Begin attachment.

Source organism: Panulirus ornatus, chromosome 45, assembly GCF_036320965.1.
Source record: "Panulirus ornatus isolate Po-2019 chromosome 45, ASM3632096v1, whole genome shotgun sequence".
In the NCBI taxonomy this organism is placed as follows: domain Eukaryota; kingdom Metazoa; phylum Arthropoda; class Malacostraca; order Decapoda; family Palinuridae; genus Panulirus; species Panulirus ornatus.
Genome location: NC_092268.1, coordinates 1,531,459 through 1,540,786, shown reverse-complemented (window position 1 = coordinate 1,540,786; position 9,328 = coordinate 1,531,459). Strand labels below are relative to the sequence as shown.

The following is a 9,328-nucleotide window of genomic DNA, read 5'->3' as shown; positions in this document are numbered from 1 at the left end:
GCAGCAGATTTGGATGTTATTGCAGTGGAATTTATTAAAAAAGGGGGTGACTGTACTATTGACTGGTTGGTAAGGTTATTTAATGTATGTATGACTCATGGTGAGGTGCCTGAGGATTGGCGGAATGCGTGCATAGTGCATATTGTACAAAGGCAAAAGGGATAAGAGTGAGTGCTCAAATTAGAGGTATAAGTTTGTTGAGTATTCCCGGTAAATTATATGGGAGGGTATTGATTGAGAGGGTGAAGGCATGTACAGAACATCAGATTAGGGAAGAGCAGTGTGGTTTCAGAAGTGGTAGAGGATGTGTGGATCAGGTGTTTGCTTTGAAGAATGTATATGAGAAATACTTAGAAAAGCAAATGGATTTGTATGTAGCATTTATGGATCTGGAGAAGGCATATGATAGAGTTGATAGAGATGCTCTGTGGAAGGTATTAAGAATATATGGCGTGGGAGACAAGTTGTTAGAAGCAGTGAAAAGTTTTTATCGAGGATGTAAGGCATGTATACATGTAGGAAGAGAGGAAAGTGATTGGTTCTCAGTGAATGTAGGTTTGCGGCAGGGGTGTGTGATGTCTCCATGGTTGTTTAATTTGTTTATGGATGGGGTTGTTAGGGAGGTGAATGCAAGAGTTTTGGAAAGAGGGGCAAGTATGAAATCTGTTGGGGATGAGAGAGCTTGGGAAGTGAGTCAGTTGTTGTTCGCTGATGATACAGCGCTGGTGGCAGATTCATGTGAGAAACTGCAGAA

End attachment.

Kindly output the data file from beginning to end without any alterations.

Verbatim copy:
Source organism: Panulirus ornatus, chromosome 45, assembly GCF_036320965.1.
Source record: "Panulirus ornatus isolate Po-2019 chromosome 45, ASM3632096v1, whole genome shotgun sequence".
In the NCBI taxonomy this organism is placed as follows: domain Eukaryota; kingdom Metazoa; phylum Arthropoda; class Malacostraca; order Decapoda; family Palinuridae; genus Panulirus; species Panulirus ornatus.
Genome location: NC_092268.1, coordinates 1,531,459 through 1,540,786, shown reverse-complemented (window position 1 = coordinate 1,540,786; position 9,328 = coordinate 1,531,459). Strand labels below are relative to the sequence as shown.

The following is a 9,328-nucleotide window of genomic DNA, read 5'->3' as shown; positions in this document are numbered from 1 at the left end:
GCAGCAGATTTGGATGTTATTGCAGTGGAATTTATTAAAAAAGGGGGTGACTGTACTATTGACTGGTTGGTAAGGTTATTTAATGTATGTATGACTCATGGTGAGGTGCCTGAGGATTGGCGGAATGCGTGCATAGTGCATATTGTACAAAGGCAAAAGGGATAAGAGTGAGTGCTCAAATTAGAGGTATAAGTTTGTTGAGTATTCCCGGTAAATTATATGGGAGGGTATTGATTGAGAGGGTGAAGGCATGTACAGAACATCAGATTAGGGAAGAGCAGTGTGGTTTCAGAAGTGGTAGAGGATGTGTGGATCAGGTGTTTGCTTTGAAGAATGTATATGAGAAATACTTAGAAAAGCAAATGGATTTGTATGTAGCATTTATGGATCTGGAGAAGGCATATGATAGAGTTGATAGAGATGCTCTGTGGAAGGTATTAAGAATATATGGCGTGGGAGACAAGTTGTTAGAAGCAGTGAAAAGTTTTTATCGAGGATGTAAGGCATGTATACATGTAGGAAGAGAGGAAAGTGATTGGTTCTCAGTGAATGTAGGTTTGCGGCAGGGGTGTGTGATGTCTCCATGGTTGTTTAATTTGTTTATGGATGGGGTTGTTAGGGAGGTGAATGCAAGAGTTTTGGAAAGAGGGGCAAGTATGAAATCTGTTGGGGATGAGAGAGCTTGGGAAGTGAGTCAGTTGTTGTTCGCTGATGATACAGCGCTGGTGGCAGATTCATGTGAGAAACTGCAGAA